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Budget2012: GAAR – the devil will be in the detail

THE LIKELY INTRODUCTION of a general ‘anti-abuse’ rule has met with a muted response from the tax profession.

Already well-trailed prior to the Budget, the biggest concern among the professional community is that of where the lie will be drawn that tips advice beyond an acceptable line.

DLA Piper tax partner Richard Woolich said that while there was good news about business taxation on the whole, it must be kept in context of the looming GAAR. “…We fear that the introduction of the GAAR may detract from this by introducing uncertainty into the system and stopping not just aggressive avoidance, but sensible and prudent structuring,” said Woolich.

BDO tax manager Ross McKay was more philosophical about the GAAR consultation.

While it was likely to “throw a net” over tax avoidance schemes, concerns of it capturing ‘tax mitigation’ rather than aggressive tax schemes should hopefully be covered in the consultation. “Hopefully that will be weeded out,” said McKay.

Chris Morgan, head of tax policy, at KPMG in the UK, said: “Protecting tax revenues by tackling artificial avoidance is clearly a priority for the government, and KPMG supports a fair and competitive tax system. However, while the overall aims of a GAAR are clear, it can be difficult to apply in practice.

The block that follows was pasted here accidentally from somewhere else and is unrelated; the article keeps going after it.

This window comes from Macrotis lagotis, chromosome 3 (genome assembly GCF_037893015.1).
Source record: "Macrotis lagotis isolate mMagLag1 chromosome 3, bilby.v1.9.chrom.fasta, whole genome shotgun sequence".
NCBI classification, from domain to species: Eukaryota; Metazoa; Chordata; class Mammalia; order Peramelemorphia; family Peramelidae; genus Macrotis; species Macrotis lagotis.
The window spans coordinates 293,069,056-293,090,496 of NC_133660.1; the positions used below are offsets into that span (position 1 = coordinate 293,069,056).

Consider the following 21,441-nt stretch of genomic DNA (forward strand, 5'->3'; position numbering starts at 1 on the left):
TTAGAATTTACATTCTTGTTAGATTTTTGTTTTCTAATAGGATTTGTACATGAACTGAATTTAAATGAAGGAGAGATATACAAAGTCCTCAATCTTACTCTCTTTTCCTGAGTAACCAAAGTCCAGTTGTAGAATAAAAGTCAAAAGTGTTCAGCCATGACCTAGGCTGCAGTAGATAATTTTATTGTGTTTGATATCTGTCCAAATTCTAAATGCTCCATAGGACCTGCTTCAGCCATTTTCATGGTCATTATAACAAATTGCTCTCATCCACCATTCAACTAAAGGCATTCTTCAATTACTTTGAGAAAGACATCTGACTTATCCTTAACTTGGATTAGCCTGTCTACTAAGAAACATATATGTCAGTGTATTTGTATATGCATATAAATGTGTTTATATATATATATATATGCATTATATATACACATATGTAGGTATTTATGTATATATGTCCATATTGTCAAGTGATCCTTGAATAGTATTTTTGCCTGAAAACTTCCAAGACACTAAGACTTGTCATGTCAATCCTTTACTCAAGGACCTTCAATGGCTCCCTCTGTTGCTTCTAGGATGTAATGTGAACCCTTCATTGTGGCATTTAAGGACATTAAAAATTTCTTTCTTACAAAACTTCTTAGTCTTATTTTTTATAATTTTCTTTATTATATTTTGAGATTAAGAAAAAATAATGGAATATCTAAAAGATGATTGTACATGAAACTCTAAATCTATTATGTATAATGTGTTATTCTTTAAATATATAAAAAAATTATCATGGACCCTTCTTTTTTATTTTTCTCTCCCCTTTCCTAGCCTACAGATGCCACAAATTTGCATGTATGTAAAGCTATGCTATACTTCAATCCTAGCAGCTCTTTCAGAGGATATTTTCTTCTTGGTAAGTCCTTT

“If it is limited to stopping transactions with no business purpose, the GAAR should be relatively easy to apply. The difficulty arises where it also affects commercial transactions which are perceived to include unacceptable tax driven steps.”

Chris Sanger, head of tax policy at Ernst & Young, said: “Whilst confirmation that the implementation of a GAAR may not come as a surprise, how this will be achieved will continue to be a cause for concern.

The future consultation will need to clearly set out the government’s proposed approach and avoid introducing significant uncertainty into the tax regime.

“Businesses will be closely watching any draft legislation to see whether the proposals have the potential to develop and expand in scope, beyond Aaronson’s original intent.

“This remains a delicate area, where the Government needs to be wary of introducing uncertainty that could undermine the UK’s competitiveness.”

 

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